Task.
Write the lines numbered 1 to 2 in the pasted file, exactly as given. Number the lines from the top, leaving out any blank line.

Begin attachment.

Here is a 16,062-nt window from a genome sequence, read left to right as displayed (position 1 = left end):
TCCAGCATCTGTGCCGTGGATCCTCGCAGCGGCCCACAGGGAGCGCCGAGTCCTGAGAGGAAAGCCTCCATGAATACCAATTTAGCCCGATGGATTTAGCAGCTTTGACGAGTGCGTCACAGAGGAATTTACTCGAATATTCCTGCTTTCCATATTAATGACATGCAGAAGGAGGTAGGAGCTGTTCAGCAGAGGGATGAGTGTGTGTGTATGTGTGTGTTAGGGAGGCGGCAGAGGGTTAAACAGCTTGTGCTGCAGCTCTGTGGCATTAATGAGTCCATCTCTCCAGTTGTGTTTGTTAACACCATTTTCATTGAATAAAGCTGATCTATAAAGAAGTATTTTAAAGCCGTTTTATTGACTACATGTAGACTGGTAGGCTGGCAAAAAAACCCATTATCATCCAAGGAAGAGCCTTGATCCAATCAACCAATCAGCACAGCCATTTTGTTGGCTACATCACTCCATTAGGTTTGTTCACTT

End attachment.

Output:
Here is a 16,062-nt window from a genome sequence, read left to right as displayed (position 1 = left end):
TCCAGCATCTGTGCCGTGGATCCTCGCAGCGGCCCACAGGGAGCGCCGAGTCCTGAGAGGAAAGCCTCCATGAATACCAATTTAGCCCGATGGATTTAGCAGCTTTGACGAGTGCGTCACAGAGGAATTTACTCGAATATTCCTGCTTTCCATATTAATGACATGCAGAAGGAGGTAGGAGCTGTTCAGCAGAGGGATGAGTGTGTGTGTATGTGTGTGTTAGGGAGGCGGCAGAGGGTTAAACAGCTTGTGCTGCAGCTCTGTGGCATTAATGAGTCCATCTCTCCAGTTGTGTTTGTTAACACCATTTTCATTGAATAAAGCTGATCTATAAAGAAGTATTTTAAAGCCGTTTTATTGACTACATGTAGACTGGTAGGCTGGCAAAAAAACCCATTATCATCCAAGGAAGAGCCTTGATCCAATCAACCAATCAGCACAGCCATTTTGTTGGCTACATCACTCCATTAGGTTTGTTCACTT